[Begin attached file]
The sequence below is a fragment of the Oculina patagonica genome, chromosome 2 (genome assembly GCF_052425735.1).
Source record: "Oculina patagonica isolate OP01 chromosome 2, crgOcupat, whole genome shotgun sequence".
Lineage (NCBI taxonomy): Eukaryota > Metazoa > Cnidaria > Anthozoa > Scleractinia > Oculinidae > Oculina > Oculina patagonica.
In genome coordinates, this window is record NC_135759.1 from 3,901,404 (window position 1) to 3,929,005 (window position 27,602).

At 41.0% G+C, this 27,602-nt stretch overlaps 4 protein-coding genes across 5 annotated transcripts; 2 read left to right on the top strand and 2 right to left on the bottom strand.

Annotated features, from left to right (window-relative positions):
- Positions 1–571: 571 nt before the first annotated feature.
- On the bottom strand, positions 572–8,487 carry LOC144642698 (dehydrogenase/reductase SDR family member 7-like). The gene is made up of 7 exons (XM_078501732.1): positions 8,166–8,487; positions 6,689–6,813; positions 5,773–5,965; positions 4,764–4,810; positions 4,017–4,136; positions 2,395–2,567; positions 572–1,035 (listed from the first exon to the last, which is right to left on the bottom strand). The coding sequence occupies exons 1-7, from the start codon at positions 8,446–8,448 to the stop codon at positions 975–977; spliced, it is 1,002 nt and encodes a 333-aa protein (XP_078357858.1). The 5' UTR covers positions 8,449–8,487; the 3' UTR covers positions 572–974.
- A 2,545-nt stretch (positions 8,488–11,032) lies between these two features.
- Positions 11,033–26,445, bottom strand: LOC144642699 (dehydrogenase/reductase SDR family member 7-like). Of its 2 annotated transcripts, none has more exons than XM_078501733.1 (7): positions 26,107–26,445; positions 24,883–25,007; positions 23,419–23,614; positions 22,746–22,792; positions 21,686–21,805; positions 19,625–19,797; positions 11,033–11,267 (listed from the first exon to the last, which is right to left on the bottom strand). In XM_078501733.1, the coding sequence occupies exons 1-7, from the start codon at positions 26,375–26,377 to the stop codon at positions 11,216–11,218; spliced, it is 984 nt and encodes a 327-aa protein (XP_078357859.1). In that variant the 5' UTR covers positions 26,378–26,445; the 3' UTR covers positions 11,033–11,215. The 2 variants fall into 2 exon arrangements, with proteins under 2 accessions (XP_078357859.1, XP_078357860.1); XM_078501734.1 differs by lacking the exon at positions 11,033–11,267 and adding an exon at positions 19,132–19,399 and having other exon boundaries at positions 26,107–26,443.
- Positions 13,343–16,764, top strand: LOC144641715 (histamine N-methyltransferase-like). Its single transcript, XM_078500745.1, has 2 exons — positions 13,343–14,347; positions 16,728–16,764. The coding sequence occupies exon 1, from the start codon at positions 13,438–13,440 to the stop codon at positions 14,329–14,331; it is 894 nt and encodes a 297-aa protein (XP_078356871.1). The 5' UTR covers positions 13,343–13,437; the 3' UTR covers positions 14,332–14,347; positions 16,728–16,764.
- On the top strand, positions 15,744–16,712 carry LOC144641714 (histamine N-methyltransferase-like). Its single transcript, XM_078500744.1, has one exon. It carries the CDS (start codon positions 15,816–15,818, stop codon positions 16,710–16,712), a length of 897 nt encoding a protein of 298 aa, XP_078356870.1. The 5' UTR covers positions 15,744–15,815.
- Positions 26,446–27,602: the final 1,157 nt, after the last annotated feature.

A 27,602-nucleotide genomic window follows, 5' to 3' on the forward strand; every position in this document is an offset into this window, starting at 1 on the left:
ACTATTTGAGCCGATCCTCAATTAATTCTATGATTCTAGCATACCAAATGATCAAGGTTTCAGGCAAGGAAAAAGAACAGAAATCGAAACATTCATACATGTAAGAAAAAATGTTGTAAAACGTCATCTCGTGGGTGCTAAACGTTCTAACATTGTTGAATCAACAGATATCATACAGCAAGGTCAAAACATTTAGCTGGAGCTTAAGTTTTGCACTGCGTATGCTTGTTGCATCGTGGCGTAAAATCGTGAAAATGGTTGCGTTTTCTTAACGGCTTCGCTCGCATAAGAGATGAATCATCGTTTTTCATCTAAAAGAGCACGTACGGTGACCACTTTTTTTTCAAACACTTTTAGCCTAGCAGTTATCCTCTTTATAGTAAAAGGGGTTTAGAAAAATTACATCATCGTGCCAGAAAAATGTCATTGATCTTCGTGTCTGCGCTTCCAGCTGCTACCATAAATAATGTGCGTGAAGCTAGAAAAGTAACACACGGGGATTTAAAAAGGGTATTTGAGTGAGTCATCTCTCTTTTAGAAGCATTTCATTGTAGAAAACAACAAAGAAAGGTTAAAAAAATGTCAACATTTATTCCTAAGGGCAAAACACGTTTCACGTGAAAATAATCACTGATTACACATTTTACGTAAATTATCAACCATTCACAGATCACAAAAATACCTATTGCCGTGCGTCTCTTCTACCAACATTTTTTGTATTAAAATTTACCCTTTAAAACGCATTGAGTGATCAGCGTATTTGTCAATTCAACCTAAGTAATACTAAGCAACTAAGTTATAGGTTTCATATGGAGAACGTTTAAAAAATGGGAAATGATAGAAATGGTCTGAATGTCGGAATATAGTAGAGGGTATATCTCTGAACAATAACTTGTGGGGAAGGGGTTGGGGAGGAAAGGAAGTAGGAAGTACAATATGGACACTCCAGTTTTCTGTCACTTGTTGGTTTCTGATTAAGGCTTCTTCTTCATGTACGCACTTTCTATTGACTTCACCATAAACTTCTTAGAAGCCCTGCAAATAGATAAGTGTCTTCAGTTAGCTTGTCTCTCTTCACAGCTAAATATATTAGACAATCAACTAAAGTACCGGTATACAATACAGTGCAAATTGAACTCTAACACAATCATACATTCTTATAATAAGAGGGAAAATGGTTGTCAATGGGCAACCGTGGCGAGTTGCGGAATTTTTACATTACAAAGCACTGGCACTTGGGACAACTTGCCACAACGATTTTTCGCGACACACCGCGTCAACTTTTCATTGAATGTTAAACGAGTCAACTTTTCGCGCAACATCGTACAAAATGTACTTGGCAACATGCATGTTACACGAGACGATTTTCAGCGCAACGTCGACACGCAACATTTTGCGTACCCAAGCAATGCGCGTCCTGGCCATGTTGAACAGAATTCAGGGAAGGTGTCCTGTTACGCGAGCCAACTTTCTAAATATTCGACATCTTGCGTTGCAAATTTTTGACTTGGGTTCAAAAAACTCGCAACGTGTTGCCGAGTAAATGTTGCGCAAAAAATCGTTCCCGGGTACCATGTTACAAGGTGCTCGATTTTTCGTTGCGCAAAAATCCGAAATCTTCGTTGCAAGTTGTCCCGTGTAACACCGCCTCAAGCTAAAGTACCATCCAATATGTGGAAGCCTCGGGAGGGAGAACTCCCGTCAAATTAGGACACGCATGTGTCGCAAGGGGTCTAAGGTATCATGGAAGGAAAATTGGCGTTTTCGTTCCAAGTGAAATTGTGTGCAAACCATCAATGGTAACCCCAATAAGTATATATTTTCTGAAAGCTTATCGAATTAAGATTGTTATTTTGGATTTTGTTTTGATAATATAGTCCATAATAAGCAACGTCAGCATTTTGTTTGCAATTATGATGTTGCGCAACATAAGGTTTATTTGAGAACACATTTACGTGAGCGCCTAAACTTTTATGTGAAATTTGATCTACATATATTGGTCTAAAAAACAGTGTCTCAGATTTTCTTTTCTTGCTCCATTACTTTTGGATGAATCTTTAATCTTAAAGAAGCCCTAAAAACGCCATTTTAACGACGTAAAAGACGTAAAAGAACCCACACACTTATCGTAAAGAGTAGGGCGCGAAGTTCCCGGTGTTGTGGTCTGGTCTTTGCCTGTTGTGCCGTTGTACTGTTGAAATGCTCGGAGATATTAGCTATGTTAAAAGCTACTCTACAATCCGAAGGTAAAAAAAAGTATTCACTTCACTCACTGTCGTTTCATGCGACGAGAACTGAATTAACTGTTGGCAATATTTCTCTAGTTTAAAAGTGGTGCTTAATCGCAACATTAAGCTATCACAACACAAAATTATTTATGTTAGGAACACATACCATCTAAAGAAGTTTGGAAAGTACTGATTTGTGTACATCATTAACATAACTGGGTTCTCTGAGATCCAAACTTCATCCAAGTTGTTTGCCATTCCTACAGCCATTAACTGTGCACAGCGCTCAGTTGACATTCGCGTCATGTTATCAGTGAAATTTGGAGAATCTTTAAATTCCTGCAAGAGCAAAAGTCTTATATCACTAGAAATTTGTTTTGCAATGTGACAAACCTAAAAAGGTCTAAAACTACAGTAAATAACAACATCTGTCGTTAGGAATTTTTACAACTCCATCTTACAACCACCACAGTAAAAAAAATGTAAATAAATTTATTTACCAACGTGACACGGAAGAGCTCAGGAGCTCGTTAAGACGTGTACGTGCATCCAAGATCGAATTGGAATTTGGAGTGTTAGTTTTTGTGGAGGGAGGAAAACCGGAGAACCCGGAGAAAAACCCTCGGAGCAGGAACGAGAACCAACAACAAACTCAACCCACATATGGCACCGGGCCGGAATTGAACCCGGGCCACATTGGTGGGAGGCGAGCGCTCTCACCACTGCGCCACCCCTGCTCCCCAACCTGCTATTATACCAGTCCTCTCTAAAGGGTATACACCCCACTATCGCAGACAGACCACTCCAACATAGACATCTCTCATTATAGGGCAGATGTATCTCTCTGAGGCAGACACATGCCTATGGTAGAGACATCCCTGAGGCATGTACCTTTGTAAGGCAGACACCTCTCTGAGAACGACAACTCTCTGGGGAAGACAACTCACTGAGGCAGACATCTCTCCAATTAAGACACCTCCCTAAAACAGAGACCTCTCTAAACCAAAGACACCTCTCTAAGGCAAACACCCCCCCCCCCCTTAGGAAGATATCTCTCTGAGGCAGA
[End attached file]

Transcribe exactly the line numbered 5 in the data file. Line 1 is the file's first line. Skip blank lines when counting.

At 41.0% G+C, this 27,602-nt stretch overlaps 4 protein-coding genes across 5 annotated transcripts; 2 read left to right on the top strand and 2 right to left on the bottom strand.